Any substantive change needs time to settle into a practice as India’s digitization process is witnessing. This is particularly true in the case of digital payments for online purchases. Indians have always been most comfortable handling hard cash and making direct one-on-one transactions. There was also a trust issue – buyers were uncertain of receiving exactly what they ordered online. Sure enough, the cash on delivery (COD) option became highly popular even as e-commerce took root.
However, several challenges to the COD way of life have always been apparent. First, there is the inconvenience for the buyers as they need to be physically present to receive the goods and they also need to arrange for that sum of cash. Secondly, there is the increased effort of the logistics players to collect, store, and secure the cash. For the online retailers, the challenge is that they get credit late and also suffer from a greater proportion of returns for COD purchases.
It was clear that if the buyer could be given the confidence that what they ordered would get delivered, then all the players in the ecosystem would enthusiastically shift away from Cash. As this confidence has risen, and as consumers have become digital in other facets of their life the digital payments have grown. According to Amazon India, approximately 55 per cent transactions during its Great Indian Festival last month were a mix of net banking and debit and credit card payments. Reports are that Paytm offered cashback for digital payments for its Paytm Mall, resulting in less than 1 per cent COD orders.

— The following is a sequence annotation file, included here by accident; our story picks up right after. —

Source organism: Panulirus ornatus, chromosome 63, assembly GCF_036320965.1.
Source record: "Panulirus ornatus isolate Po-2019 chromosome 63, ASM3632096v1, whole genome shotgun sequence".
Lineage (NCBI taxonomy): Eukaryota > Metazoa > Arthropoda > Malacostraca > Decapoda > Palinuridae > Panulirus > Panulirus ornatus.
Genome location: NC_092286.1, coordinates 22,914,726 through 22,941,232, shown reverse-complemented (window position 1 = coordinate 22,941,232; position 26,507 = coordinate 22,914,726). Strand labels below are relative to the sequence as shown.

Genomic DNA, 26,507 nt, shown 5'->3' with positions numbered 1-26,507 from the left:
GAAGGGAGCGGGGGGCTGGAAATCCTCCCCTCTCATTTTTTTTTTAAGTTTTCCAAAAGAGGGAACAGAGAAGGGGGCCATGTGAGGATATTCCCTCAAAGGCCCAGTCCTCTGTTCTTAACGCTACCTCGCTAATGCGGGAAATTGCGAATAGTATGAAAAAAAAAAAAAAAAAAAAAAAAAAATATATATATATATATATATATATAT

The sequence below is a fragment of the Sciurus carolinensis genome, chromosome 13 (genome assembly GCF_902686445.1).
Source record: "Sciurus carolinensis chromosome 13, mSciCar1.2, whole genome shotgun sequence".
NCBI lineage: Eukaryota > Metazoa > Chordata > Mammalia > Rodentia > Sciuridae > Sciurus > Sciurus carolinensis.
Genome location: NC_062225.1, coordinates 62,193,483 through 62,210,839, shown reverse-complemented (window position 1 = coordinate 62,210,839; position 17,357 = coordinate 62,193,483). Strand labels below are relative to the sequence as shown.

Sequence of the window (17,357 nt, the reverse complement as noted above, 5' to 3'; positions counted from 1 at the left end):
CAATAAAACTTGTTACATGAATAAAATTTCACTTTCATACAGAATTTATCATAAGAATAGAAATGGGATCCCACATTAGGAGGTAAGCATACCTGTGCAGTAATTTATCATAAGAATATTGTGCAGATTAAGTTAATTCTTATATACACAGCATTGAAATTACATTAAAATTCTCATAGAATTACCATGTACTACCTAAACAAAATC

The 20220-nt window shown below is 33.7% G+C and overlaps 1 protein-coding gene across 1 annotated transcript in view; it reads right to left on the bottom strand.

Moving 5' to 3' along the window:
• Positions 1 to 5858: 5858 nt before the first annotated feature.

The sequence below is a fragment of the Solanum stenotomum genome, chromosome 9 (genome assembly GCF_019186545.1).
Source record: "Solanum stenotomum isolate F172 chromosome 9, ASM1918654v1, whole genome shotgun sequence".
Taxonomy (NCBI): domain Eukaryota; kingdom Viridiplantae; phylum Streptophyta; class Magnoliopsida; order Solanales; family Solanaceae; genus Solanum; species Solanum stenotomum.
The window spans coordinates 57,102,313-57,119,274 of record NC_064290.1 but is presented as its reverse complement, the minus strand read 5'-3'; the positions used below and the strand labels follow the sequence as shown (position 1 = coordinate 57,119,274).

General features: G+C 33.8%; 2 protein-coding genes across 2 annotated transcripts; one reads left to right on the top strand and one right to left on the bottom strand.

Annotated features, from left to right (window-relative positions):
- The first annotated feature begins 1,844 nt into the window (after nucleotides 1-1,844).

The real credit for the growing acceptance of digital payment on delivery by the consumers goes to the conscious efforts taken by the retail giants to improve the overall delivery experience, making it more transparent and trackable. They have also incentivized digital habits through cashback options for digital wallets, discounts on using credit and debit cards, offers from banks for easy installments, and even improved payment gateways. Return policies have also been altered to suit the needs of both consumers and the sellers. Even with the payment being digital, refunds can be processed faster. Increased mobile transactions too have made the use of digital payments popular.
The conditions are ripe for a digital transformation of India’s payments. June 2017 estimates are that 420 million consumers in India were using mobile devices to connect to the internet. Digital Wallets are gathering speed and perhaps most crucially Government-backed payment options like UPI, Aadhar Pay, and Bharat QR are driving acceptance of digital payments across all sections of society. The next stage of India’s e-commerce story will be a digital payments revolution.
Clearly, opting for digital payment over COD provides relief to both the buyer and the seller. In fact, with the festive season just around the corner, every effort is being made to make digital payments even more attractive. And this can only be to the good of the Indian consumer and e-commerce retailers.